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of Discussion with Don Fraser and Tony Sutton
Civic Caucus, 8301
Creekside Circle, Bloomington, MN 55437
Friday, July 3,
Verne Johnson, Chair; Paul Gilje, Jim Hetland, Dan Loritz, Tim McDonald,
Jim Olson (phone), Bill Frenzel (by phone), Clarence Shallbetter
Context of the meeting—During
the summer the Civic Caucus has been visiting with speakers bi-weekly,
interspersed with internal discussions about the future of the state
firstly, and then how the Caucus may fit in it. Importantly, the coming
Governor’s race will be an opportunity for the people of the state,
through the candidates, to determine its direction forth.
Today’s speakers will
help to frame the challenges facing Minnesota, and candidates for
Welcome and introductions--Verne
and Paul welcomed and introduced Don Fraser and Tony Sutton, our guests
for today. Don Fraser, a Democrat, served in the Minnesota State Senate
from 1954 to 1962 and served as Minnesota's 5th District member of
Congress from 1963 to 1979. He then was elected mayor of Minneapolis,
serving from 1980 to 1993. He has remained active in civic affairs and
currently is deeply involved in working for early childhood education.
Tony Sutton, a Republican, was just elected State Republican Chair in June
2009. Sutton is CEO of Baja Sol Restaurant group. He formerly was deputy
state auditor. He has served two separate stints as executive director of
the Minnesota Republican Party. He got his first taste of politics in
1984, going door-to-door for Ronald Reagan.
Comments and discussion—During
comments by Fraser and Sutton and in discussion with the Civic Caucus, the
following points were raised:
1. Role of the Governorship in the state’s
chair opened with a basic question to the two speakers: Do you agree with
the Caucus’ notion that the Governorship is especially critical today to
the state’s future?
first. He is impressed, he said, with the number of people who are worried
about where the state is headed. We have lost energy, enthusiasm. We used
to say that Minnesota has two great things to offer—weather and education.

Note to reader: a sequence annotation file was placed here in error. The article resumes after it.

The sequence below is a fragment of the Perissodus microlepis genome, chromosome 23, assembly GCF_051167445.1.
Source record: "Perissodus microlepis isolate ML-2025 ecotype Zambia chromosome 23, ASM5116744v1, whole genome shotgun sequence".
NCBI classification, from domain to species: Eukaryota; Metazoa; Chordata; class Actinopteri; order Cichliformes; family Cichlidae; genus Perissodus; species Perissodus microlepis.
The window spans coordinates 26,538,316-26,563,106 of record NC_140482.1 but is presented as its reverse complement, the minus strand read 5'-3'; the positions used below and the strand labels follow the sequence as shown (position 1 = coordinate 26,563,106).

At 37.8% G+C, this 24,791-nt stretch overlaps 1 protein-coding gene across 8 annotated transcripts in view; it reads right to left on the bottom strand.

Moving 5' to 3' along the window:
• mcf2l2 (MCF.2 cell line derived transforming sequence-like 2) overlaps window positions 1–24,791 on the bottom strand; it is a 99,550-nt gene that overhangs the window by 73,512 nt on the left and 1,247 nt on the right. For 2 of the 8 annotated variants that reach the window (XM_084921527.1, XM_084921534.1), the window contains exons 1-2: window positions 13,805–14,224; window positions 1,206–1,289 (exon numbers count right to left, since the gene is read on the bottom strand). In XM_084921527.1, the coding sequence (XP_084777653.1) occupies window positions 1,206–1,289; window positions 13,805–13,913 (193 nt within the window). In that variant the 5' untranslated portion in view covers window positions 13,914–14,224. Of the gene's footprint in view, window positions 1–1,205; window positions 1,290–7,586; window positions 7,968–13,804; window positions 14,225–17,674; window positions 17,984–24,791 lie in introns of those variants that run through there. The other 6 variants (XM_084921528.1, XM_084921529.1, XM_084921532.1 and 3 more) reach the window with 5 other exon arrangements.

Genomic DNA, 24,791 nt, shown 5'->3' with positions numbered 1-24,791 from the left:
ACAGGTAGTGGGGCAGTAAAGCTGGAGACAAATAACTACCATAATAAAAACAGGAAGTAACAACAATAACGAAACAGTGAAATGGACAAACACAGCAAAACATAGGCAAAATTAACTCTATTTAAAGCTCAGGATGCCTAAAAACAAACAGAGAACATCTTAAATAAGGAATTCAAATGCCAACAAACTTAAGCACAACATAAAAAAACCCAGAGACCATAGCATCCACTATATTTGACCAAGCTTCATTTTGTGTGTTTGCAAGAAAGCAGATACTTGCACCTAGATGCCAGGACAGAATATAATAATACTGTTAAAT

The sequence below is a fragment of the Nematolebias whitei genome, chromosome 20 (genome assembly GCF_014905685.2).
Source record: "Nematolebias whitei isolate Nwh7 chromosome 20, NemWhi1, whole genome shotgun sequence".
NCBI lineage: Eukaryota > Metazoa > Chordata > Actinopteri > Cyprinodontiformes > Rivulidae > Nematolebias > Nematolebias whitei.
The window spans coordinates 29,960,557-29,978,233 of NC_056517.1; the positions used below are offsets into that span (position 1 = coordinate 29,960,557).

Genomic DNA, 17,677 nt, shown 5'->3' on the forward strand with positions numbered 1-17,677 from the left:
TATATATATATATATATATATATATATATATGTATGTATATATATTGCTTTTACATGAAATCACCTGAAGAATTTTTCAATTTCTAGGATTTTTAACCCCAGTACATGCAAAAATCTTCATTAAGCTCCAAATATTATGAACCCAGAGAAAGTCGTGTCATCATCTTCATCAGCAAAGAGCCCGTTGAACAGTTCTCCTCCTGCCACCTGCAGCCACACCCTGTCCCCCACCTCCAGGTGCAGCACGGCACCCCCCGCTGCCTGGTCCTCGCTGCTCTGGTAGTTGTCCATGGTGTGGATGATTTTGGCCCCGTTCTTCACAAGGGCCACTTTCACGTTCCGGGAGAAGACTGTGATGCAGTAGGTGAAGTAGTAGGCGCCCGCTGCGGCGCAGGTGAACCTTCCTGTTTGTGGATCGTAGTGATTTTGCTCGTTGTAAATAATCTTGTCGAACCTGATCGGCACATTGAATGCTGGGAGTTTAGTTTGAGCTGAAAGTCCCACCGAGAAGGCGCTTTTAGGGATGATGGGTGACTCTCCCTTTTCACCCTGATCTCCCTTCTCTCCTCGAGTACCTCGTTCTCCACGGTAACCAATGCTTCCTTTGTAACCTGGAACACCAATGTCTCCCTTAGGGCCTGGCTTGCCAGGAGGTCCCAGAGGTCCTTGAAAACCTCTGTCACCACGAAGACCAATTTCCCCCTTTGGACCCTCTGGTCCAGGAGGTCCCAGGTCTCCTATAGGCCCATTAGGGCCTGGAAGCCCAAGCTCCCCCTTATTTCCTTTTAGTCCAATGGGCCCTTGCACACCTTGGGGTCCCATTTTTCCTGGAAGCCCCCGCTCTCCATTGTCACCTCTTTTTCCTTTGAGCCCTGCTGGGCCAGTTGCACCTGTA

A bit joking on the former.
The decline in
education is important, he said, and has attracted his energies. Fraser’s
main focus now is in early childhood education. Several decades ago we
were the first state to provide a program for early childhood parent
education - ECFE. We’ve lost that image. The state has not shown the kind
of creativity it has in the past, lacking policy innovations in general.
The achievement gap in the state is the new era of civil rights.
“Well; any Governor’s tenure is important,” he said. We have big financial
problems. What made Minnesota great was education, he agreed, but also a
large tax base. Minnesota has always had a disproportionately large
portion of fortune 500 companies.
“You can’t love
employees and love taxes without loving employers,” Sutton said, making
his case about business climate. “3M won’t expand here anymore. A weaker
tax base exacerbates problems” in state policy and finance. He agreed that
the achievement gap in Minnesota is a problem—and that education in
Minneapolis is especially troublesome—but added the observation, “You
can’t do the same thing for 40 years and expect things to be different.”
2. Impact of higher taxes on upper-income
member asked is the state is discouraging upper-income earners and
retirees from residing in the state because of its present upper-end tax
rate, and the recent talk of adding a fourth tier?
back over his experience, said that “this question has been on the table
for decades,” noting that all studies he has seen have shown the tax
question to be secondary. “Minnesota has always been high-tax, with its
talent home grown.” The primary question as he sees it is not how much are
you taxing, but, What are you spending the money on?
Sutton mentioned the
“Minnesota colony in Naples,” referring to the collection of Minnesotans
who have moved their primary residence to Florida, usually in retirement.
“It’s a capital drain,” he said. Geography matters less now, in an age of
such fluid digital connectivity. It is possible to reside in Florida but
still maintain connection in Minnesota.
3. Need for innovation-“We need
innovation,” Sutton said, in response to the tax question. “That's good
old fashioned Yankee ingenuity.” A member said that it seemed to him the